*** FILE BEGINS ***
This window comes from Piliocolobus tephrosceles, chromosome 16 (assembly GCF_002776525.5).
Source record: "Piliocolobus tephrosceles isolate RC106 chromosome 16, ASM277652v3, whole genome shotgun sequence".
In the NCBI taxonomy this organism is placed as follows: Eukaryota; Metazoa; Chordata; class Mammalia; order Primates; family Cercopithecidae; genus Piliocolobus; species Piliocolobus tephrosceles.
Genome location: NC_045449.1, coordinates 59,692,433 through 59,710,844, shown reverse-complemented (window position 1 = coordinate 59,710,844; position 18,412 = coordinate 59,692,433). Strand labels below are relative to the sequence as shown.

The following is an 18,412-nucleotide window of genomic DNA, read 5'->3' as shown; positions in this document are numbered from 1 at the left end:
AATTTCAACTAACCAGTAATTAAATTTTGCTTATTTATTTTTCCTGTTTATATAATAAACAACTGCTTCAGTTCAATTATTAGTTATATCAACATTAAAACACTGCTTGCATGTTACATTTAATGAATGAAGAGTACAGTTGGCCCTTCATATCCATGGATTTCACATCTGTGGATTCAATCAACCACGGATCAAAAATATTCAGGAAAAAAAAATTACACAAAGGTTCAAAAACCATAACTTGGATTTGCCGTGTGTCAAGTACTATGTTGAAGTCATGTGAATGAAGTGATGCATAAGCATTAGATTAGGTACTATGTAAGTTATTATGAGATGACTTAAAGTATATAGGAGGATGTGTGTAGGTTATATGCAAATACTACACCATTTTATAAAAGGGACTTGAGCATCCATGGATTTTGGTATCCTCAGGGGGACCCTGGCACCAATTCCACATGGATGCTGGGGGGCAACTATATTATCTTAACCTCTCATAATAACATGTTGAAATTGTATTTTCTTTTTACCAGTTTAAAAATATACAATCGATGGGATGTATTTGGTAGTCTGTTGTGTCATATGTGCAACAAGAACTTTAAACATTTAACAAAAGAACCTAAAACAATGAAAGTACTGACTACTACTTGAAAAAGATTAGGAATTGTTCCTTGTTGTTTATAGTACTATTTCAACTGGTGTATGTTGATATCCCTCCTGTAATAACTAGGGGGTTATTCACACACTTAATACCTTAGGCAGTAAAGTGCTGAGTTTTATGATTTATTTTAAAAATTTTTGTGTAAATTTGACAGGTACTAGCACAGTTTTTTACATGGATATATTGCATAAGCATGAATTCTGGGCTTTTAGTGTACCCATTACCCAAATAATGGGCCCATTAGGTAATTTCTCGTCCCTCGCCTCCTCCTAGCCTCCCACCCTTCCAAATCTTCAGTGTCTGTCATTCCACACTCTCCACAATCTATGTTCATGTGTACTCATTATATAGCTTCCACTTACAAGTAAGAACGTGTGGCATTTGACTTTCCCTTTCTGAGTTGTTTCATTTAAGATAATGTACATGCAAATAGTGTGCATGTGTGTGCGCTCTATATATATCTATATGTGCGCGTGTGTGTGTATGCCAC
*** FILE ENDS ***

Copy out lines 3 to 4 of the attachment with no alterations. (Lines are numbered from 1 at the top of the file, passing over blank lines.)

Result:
In the NCBI taxonomy this organism is placed as follows: Eukaryota; Metazoa; Chordata; class Mammalia; order Primates; family Cercopithecidae; genus Piliocolobus; species Piliocolobus tephrosceles.
Genome location: NC_045449.1, coordinates 59,692,433 through 59,710,844, shown reverse-complemented (window position 1 = coordinate 59,710,844; position 18,412 = coordinate 59,692,433). Strand labels below are relative to the sequence as shown.